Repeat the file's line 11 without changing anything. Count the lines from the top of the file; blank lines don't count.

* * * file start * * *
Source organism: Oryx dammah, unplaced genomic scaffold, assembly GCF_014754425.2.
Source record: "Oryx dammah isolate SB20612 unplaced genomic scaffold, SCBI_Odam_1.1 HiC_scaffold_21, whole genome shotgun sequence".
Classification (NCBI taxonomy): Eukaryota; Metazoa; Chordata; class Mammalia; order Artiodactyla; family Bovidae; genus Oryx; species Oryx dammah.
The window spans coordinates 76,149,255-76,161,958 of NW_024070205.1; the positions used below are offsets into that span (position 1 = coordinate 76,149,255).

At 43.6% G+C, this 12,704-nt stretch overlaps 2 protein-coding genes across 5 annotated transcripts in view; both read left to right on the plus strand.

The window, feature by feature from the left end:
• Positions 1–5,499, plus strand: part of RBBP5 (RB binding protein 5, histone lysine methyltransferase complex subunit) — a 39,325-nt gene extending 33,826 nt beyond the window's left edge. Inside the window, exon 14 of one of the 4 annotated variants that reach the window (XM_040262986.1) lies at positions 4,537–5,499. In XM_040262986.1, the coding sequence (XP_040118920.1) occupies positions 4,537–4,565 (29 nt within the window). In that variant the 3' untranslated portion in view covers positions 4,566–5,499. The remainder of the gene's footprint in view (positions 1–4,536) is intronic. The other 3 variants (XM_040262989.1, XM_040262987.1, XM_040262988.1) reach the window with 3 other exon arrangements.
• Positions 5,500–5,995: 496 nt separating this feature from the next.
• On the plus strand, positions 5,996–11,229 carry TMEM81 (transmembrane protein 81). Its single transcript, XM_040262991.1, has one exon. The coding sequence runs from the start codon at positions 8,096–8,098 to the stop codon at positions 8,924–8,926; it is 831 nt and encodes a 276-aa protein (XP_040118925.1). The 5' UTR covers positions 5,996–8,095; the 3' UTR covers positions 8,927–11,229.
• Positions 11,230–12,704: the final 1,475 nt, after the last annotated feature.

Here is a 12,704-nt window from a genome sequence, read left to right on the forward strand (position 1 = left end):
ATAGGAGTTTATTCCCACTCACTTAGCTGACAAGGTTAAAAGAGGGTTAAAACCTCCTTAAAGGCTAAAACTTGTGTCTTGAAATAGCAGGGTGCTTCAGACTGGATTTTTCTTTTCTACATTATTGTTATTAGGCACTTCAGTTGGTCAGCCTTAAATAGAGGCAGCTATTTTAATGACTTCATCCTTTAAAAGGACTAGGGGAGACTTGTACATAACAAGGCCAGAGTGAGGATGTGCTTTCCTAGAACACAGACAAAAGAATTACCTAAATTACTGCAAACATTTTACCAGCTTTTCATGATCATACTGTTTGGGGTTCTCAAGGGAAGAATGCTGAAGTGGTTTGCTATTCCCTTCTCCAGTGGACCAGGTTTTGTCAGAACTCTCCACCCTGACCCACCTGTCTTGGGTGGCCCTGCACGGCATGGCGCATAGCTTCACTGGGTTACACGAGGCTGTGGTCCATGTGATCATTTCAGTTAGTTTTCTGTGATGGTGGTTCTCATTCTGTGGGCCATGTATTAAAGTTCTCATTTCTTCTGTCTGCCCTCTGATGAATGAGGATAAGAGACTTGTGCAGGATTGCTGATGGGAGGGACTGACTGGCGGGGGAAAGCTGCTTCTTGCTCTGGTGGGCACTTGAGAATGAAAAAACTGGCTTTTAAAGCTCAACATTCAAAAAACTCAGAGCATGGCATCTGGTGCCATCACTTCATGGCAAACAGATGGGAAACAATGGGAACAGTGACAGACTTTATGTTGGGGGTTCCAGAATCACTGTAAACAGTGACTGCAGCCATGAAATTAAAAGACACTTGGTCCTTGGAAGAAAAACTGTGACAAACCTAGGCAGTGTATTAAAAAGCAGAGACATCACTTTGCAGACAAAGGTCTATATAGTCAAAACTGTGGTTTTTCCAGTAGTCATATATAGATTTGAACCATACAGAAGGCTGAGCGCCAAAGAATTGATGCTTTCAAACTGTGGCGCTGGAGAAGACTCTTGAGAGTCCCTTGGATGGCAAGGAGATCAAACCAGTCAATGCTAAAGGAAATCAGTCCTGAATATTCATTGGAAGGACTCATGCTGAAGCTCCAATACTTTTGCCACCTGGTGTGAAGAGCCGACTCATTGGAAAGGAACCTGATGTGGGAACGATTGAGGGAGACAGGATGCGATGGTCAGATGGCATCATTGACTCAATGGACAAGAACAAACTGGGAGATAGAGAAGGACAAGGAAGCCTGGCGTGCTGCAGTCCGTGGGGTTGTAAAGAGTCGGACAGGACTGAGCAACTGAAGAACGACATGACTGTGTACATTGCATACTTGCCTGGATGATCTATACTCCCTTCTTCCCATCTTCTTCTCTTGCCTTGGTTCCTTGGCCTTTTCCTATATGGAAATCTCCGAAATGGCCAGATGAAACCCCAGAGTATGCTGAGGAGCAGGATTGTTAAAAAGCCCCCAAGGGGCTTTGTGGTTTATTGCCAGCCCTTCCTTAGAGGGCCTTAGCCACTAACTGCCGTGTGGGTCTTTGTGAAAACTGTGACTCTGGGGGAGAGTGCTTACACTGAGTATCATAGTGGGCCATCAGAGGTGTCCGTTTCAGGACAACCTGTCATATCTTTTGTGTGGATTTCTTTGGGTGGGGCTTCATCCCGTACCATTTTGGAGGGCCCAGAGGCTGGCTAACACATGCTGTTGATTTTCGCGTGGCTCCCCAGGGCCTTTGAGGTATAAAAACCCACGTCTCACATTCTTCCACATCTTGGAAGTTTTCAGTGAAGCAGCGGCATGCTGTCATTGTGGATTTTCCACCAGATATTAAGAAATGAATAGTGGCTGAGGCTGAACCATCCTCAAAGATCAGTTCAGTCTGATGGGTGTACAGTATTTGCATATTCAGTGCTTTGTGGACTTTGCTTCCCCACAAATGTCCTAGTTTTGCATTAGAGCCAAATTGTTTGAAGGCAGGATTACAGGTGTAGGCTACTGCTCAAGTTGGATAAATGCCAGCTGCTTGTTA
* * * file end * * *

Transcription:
Here is a 12,704-nt window from a genome sequence, read left to right on the forward strand (position 1 = left end):